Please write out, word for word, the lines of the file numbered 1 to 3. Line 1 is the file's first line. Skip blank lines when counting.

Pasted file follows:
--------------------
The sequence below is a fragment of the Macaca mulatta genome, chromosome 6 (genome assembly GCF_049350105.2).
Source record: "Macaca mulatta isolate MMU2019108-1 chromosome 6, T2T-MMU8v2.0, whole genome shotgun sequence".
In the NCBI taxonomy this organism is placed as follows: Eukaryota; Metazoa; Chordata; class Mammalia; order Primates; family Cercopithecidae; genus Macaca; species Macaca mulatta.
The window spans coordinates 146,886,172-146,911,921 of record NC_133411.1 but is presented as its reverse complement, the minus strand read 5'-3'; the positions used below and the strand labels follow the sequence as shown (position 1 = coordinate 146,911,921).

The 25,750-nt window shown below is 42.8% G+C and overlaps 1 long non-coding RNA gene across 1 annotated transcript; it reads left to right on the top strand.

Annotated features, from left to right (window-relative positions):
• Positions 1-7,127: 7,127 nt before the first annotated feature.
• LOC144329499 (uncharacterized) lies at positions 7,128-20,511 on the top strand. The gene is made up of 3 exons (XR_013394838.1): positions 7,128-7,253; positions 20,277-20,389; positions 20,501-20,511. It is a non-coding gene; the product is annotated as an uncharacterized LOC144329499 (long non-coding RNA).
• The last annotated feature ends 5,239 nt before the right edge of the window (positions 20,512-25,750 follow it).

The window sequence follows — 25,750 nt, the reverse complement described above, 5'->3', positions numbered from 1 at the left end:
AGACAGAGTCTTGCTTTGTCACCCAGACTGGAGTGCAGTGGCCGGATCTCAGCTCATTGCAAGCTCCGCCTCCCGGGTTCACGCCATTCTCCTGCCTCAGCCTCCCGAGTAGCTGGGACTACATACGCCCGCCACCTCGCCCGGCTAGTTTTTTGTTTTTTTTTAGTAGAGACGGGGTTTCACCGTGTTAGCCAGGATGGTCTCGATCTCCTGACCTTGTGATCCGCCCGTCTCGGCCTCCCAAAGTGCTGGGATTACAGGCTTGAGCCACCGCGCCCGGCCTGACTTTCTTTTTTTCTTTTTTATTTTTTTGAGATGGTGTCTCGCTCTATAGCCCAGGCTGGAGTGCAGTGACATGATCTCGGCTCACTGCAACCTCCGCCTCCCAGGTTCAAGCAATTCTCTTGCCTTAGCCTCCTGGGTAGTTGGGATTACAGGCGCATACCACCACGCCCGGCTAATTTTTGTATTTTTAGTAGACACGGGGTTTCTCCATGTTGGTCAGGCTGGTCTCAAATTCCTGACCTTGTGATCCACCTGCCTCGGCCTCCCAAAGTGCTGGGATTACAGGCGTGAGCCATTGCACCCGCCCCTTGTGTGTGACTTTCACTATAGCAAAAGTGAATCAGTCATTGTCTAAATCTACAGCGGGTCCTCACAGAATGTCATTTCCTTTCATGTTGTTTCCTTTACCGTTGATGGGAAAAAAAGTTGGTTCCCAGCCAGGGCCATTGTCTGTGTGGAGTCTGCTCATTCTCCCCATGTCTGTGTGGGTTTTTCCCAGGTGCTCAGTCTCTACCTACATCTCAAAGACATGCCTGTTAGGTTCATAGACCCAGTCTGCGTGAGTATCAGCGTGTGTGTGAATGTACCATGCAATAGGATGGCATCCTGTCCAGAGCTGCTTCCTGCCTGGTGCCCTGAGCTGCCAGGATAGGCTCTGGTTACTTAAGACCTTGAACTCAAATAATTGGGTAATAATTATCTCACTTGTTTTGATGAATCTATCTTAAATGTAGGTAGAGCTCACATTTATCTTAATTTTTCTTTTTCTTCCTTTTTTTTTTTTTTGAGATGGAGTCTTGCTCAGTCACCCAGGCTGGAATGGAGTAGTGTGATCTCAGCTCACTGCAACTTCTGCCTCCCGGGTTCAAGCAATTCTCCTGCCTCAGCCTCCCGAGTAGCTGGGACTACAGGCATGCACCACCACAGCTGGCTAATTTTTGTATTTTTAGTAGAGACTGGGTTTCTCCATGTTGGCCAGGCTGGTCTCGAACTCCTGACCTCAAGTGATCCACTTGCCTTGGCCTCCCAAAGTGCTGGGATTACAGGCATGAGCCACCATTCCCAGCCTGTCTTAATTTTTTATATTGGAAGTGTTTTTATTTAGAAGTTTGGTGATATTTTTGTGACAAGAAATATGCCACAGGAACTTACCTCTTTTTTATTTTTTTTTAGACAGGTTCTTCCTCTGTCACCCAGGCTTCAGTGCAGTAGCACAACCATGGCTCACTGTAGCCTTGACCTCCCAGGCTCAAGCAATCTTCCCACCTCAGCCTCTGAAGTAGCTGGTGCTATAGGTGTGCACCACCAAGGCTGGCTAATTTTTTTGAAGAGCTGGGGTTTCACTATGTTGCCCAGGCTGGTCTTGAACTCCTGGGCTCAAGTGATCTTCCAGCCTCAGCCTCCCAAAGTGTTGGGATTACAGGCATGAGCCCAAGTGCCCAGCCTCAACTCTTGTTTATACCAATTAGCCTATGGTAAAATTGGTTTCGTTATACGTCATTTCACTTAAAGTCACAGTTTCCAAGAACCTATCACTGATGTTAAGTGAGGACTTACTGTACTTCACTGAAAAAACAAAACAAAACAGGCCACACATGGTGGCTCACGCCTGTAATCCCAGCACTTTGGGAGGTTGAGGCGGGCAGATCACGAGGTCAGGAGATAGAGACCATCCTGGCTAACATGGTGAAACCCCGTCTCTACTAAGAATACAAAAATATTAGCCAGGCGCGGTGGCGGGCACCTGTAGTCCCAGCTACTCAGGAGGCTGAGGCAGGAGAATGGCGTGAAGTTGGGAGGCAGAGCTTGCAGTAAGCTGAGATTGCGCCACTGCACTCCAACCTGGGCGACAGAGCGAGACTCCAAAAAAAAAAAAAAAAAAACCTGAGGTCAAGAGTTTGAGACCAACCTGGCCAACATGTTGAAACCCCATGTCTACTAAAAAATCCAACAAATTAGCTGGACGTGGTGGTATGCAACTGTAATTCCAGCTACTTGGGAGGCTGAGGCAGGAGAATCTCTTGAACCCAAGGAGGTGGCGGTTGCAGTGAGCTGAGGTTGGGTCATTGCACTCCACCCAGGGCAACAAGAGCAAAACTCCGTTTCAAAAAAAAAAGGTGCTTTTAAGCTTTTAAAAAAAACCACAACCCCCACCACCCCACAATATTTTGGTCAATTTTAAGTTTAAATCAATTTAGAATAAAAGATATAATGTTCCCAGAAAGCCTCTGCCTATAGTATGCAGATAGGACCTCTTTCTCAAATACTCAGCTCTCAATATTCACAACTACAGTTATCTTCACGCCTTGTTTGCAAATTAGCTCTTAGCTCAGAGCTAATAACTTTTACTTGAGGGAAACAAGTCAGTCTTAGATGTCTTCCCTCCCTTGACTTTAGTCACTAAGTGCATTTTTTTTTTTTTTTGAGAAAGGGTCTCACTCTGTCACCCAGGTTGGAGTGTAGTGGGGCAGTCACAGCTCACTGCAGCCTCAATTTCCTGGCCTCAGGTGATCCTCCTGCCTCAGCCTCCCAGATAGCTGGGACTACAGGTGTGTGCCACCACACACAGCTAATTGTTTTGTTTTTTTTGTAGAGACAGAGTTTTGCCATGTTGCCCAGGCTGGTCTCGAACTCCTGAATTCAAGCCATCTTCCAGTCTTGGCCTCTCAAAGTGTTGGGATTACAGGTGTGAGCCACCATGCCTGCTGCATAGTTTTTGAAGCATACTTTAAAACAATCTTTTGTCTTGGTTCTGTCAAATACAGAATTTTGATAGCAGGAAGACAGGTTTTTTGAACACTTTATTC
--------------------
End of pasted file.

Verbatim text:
The sequence below is a fragment of the Macaca mulatta genome, chromosome 6 (genome assembly GCF_049350105.2).
Source record: "Macaca mulatta isolate MMU2019108-1 chromosome 6, T2T-MMU8v2.0, whole genome shotgun sequence".
In the NCBI taxonomy this organism is placed as follows: Eukaryota; Metazoa; Chordata; class Mammalia; order Primates; family Cercopithecidae; genus Macaca; species Macaca mulatta.